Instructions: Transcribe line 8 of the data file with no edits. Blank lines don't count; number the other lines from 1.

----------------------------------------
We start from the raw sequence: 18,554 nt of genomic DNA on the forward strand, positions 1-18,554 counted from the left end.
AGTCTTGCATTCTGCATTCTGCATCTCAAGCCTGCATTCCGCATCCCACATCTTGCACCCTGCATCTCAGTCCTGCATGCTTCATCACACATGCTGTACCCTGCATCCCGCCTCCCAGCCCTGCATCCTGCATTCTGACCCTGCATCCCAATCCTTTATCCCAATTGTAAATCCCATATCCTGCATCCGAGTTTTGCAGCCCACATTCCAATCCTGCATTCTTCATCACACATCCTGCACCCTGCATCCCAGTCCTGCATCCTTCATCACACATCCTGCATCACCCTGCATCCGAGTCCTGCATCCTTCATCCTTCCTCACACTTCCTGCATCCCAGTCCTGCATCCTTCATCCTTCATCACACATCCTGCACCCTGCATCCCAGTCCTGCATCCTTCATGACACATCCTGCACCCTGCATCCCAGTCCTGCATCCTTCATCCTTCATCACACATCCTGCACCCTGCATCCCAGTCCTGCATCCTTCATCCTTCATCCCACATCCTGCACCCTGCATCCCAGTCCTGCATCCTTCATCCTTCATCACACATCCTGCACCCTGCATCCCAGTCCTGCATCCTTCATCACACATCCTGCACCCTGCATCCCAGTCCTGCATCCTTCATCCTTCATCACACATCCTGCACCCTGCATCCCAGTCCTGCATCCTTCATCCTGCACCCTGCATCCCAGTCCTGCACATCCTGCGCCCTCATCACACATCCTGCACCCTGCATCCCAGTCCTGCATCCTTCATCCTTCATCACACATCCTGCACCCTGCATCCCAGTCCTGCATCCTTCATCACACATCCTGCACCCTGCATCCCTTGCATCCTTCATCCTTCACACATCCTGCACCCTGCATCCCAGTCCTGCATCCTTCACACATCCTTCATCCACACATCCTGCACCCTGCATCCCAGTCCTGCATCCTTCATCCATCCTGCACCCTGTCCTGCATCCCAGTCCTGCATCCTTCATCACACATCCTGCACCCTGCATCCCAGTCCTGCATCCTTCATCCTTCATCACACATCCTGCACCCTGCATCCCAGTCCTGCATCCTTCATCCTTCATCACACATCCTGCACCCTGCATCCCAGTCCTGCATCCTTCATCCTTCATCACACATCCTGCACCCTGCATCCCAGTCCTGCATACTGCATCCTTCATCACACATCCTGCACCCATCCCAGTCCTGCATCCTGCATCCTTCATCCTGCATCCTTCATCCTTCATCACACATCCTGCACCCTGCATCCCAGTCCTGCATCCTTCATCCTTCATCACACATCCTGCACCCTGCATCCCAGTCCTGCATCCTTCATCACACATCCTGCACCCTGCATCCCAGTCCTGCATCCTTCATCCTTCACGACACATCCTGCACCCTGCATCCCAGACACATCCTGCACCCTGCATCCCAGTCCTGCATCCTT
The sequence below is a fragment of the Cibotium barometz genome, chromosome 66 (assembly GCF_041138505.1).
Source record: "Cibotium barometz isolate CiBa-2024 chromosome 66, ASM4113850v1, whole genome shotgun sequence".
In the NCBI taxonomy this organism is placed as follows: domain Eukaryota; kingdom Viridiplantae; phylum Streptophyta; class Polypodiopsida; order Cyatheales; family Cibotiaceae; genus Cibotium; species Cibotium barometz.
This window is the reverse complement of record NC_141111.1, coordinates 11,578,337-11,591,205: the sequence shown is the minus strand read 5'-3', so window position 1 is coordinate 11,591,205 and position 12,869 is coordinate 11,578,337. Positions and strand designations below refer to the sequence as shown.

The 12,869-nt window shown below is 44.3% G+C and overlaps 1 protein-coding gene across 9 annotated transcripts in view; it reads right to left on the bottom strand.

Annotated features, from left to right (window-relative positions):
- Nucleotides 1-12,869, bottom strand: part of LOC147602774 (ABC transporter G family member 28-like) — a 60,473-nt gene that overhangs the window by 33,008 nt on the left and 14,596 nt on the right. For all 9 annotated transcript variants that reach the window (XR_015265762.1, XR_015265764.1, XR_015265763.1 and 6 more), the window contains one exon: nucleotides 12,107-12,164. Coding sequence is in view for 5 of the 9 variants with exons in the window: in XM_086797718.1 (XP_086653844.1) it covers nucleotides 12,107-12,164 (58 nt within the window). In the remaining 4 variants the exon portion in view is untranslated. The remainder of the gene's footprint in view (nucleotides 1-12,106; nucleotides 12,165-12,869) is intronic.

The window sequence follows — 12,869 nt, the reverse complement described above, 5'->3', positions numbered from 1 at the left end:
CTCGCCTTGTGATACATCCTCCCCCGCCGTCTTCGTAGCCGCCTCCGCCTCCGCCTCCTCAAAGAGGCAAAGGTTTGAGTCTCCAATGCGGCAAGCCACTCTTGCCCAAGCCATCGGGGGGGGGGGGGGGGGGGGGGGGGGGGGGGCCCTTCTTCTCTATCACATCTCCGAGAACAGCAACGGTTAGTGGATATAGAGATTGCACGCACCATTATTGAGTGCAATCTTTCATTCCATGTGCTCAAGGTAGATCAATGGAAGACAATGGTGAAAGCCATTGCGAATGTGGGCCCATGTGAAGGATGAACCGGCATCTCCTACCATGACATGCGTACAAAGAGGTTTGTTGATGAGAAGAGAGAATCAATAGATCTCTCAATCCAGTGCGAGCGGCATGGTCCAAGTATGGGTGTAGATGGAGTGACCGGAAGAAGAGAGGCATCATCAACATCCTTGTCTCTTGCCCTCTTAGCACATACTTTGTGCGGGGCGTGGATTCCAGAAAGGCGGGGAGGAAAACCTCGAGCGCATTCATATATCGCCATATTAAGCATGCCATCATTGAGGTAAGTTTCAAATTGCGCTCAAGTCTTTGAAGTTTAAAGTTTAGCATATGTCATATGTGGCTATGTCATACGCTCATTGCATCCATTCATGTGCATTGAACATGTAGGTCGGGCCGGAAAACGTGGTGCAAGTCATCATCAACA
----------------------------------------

Annotated features, from left to right (window-relative positions):